How tension might increase microtubule attachment to the kinetochore. ( see picture below ) These diagrams illustrate one speculative mechanism by which bi-orientation might increase microtubule attachment to the kinetochore. A single kinetochore is shown for clarity; the spindle pole is on the right. (A) When a sisterchromatid pair is unattached to the spindle or attached to just one spindle pole, there is little tension between the outer and inner kinetochores. The protein kinase Aurora-B is tethered to the inner kinetochore and phosphorylates the microtubule attachment sites, including the Ndc80 complex (blue), in the outer kinetochore as shown, thereby reducing the affinity of microtubule binding. Microtubules therefore associate and dissociate rapidly, and attachment is unstable. (B) When bi-orientation is achieved, the forces pulling the kinetochore toward the spindle pole are resisted by forces pulling the other sister kinetochore toward the opposite pole, and the resulting tension pulls the outer kinetochore away from the inner kinetochore. As a result, Aurora-B is unable to reach the outer kinetochore, and microtubule attachment sites are not phosphorylated. Microtubule binding affinity is therefore increased, resulting in the stable attachment of multiple microtubules to both kinetochores. The dephosphorylation of outer kinetochore proteins depends on a phosphatase that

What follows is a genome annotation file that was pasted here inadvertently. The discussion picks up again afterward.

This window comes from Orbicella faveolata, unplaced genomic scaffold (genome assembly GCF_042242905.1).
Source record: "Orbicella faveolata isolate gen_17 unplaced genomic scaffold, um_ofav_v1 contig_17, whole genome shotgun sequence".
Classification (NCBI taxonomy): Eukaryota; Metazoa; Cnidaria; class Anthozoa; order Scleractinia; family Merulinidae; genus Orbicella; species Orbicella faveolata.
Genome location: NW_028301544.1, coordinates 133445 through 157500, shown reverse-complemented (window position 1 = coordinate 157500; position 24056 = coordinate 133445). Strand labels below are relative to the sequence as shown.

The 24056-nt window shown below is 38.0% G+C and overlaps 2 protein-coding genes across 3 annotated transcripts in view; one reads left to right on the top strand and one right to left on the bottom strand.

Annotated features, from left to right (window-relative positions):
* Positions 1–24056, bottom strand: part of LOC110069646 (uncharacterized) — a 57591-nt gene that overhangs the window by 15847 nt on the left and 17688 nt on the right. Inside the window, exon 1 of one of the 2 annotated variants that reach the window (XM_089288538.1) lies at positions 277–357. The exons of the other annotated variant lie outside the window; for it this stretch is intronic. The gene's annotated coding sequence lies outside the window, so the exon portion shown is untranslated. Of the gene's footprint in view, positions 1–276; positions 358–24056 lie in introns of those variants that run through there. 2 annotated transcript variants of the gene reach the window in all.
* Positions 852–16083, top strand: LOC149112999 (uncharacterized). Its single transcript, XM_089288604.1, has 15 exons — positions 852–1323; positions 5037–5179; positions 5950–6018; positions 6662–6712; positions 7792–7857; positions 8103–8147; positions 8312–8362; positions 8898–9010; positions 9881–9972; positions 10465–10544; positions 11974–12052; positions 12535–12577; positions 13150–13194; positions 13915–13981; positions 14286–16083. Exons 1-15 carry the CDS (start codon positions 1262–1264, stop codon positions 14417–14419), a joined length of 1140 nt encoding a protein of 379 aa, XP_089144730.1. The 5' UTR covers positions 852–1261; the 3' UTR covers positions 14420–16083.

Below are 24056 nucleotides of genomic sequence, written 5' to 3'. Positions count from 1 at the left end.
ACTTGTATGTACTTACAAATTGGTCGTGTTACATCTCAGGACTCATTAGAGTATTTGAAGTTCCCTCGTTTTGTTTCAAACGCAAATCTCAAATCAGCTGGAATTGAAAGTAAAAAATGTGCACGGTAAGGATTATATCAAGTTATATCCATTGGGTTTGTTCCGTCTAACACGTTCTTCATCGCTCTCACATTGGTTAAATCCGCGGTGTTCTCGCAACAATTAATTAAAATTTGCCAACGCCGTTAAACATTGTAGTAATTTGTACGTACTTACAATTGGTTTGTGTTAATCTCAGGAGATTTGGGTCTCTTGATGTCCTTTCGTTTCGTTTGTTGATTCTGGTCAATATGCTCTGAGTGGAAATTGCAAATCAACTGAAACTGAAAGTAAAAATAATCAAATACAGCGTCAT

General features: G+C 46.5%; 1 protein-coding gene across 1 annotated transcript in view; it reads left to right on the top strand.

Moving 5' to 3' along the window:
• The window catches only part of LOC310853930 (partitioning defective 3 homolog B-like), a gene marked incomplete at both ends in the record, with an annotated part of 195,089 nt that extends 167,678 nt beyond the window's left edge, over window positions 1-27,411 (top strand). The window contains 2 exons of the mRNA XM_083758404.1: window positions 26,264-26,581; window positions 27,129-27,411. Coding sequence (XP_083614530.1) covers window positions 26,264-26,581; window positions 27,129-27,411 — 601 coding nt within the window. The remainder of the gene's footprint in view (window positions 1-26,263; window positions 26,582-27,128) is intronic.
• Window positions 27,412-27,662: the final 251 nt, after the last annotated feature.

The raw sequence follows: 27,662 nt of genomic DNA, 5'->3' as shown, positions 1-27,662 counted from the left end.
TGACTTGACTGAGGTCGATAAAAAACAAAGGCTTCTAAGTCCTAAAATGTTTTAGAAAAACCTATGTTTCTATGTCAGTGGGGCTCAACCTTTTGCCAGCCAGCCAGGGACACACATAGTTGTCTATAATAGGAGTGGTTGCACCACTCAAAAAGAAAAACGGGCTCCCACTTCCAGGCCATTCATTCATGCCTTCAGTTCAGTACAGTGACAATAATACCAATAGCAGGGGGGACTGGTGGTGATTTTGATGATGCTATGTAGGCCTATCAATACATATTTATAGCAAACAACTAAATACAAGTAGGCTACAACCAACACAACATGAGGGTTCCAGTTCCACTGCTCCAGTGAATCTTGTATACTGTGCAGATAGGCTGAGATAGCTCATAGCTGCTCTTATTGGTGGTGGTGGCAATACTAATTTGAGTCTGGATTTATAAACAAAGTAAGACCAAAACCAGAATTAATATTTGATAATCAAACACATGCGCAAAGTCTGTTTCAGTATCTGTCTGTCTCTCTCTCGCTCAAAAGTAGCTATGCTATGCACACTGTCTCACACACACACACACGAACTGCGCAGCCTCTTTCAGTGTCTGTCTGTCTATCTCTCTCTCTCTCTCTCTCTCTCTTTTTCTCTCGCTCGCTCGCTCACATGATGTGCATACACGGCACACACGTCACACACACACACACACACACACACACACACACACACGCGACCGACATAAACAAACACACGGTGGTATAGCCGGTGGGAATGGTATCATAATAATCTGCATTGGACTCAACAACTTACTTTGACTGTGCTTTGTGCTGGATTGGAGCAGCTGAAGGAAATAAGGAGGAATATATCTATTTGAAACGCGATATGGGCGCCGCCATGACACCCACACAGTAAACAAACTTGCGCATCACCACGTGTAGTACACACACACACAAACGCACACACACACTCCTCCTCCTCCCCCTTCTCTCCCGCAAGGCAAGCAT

is not shown here.

Following their attachment to the two spindle poles, the chromosomes are tugged back and forth, eventually assuming a position equidistant between the two poles, a position called the metaphase plate. In vertebrate cells, the chromosomes then oscillate gently at the metaphase plate, awaiting the signal for the sister chromatids to separate. The signal is produced, with a predictable lag time, after the bi-oriented attachment of the last of the chromosomes.
Multiple Forces Act on Chromosomes in the Spindle